The Twitter Glossary includes vocabulary and terminology used to talk about features and aspects of Twitter.
The @ sign is used to call out usernames in Tweets: "Hello @twitter!" People will use your @username to mention you in Tweets, send you a message or link to your profile.
A username is how you're identified on Twitter, and is always preceded immediately by the @ symbol. For instance, Katy Perry is @katyperry.
Twitter Alerts enable public safety agencies to inform people during emergencies by highlighting critical time-sensitive content with notifications and a unique look.
Your bio is a short (up to 160 characters) personal description that appears in your profile that serves to characterize your persona on Twitter.
If you block a Twitter user, that account will be unable to follow you or add you to their Twitter lists, and you will not receive a notification if they mention you in a Tweet.
An internal error in our site code and functionality. We find and fix them all the time (nobody's perfect). If you see one, point it out to @Support by sending us a message.
A cashtag is a company ticker symbol preceded by the U.S. dollar sign, e.g. $TWTR. When you click on a cashtag, you'll see other Tweets mentioning that same ticker symbol.
If you deactivate your account, it goes into a queue for permanent deletion from Twitter in 30 days. You may reactivate your account within the 30 day grace period.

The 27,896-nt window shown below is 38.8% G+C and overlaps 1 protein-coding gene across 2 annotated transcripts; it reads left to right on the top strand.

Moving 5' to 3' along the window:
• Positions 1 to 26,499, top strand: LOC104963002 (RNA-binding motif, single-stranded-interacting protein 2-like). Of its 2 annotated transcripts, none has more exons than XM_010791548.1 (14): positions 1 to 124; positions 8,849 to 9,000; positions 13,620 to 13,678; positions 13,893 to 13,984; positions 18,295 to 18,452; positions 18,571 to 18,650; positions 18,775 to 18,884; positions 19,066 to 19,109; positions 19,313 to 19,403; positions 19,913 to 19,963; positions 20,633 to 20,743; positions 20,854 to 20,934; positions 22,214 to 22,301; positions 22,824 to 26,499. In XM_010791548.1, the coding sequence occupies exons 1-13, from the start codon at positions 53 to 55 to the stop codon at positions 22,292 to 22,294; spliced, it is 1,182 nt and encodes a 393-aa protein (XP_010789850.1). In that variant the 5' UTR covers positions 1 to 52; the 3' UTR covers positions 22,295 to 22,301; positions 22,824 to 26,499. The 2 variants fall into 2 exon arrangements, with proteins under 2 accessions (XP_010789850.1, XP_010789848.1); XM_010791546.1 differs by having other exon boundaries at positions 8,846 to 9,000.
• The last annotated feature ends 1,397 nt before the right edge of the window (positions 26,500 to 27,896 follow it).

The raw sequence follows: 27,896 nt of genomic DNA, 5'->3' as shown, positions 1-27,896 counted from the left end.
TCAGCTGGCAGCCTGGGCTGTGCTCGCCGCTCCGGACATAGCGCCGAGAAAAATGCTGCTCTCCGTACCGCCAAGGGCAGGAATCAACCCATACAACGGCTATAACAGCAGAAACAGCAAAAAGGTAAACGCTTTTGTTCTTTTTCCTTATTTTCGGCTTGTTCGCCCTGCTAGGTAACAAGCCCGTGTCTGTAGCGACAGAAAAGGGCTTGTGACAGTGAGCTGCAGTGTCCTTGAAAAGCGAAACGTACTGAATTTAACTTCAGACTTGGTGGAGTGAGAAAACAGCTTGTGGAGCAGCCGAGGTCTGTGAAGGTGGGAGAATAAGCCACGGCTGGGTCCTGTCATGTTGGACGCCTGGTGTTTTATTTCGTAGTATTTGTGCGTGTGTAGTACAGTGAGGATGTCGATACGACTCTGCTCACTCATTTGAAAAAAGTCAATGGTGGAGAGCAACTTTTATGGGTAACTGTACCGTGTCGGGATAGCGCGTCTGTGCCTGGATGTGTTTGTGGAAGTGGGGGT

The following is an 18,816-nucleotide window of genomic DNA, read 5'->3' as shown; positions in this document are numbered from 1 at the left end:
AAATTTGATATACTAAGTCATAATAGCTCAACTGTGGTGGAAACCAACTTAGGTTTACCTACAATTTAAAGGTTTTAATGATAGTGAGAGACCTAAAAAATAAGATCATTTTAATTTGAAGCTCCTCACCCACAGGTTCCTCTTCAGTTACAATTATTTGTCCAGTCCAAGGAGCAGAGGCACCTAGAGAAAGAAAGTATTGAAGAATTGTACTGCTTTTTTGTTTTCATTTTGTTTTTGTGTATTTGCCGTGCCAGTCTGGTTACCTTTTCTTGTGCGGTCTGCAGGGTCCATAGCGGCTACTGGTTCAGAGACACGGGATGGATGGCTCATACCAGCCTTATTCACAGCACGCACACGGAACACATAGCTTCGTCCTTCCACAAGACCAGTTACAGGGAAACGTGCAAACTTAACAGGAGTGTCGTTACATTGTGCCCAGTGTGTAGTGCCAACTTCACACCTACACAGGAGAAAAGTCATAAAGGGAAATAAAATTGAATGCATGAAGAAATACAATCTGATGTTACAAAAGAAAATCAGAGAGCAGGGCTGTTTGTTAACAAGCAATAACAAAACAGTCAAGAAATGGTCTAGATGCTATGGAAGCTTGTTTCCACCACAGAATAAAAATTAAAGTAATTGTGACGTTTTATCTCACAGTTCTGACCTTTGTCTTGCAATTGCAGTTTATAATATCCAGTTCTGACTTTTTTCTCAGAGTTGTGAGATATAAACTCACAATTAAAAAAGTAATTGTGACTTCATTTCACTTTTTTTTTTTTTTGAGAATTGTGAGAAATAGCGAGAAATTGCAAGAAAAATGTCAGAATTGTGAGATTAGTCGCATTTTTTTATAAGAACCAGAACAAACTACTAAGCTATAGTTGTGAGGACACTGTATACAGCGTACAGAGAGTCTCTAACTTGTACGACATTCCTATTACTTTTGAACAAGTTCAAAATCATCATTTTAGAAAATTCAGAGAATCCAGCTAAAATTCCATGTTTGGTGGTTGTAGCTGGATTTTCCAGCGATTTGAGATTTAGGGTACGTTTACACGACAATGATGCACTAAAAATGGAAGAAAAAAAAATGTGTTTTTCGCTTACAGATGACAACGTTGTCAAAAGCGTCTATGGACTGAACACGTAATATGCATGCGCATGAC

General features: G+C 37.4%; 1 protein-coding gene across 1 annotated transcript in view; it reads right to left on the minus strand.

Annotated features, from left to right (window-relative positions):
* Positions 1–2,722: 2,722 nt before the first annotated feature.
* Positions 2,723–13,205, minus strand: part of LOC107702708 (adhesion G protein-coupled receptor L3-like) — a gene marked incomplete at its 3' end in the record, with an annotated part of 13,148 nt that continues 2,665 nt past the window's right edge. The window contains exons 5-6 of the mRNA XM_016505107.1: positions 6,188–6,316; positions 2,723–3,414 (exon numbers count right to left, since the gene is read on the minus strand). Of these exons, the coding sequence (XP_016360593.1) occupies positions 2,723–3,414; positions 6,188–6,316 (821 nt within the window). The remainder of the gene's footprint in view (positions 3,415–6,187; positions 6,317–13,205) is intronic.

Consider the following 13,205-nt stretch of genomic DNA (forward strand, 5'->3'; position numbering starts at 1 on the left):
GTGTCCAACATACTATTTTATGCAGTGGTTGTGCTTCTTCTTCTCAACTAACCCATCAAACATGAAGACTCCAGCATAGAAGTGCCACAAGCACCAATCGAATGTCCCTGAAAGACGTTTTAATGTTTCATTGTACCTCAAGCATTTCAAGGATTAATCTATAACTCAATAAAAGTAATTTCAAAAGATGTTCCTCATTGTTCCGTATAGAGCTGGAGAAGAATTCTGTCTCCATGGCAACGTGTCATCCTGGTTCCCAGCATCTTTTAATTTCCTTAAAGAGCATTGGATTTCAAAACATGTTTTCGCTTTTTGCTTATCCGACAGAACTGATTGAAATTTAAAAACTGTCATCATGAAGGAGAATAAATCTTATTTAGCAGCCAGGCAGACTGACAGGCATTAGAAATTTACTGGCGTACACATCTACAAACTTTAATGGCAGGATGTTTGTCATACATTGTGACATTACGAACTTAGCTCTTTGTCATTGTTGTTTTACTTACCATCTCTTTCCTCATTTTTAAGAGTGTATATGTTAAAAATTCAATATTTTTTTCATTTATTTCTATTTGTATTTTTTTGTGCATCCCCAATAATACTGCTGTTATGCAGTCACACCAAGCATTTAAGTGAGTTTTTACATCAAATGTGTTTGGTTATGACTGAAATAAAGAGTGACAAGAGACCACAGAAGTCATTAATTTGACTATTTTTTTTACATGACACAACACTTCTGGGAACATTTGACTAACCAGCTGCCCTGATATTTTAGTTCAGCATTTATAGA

Direct Messages (n., v.)
Direct Messages are private messages sent from one Twitter user to another Twitter users. You can use Direct Messages for one-on-one private conversations, or between groups of users.
This feature surfaces personalized content tailored to your interests.
Favoriting a Tweet indicates that you liked a specific Tweet. You can find all of your favorite Tweets by clicking on the favorites link on your profile page.
Tap the star icon to favorite a Tweet and the author will see that you liked it.
Subscribing to a Twitter account is called “following.” To start following, click the Follow button next to the user name or on their profile page to see their Tweets as soon as they post something new. Anyone on Twitter can follow or unfollow anyone else at any time, with the exception of blocked accounts. See "block."
A follow is the result of someone following your Twitter account. You can see how many follows (or followers) you have from your Twitter profile.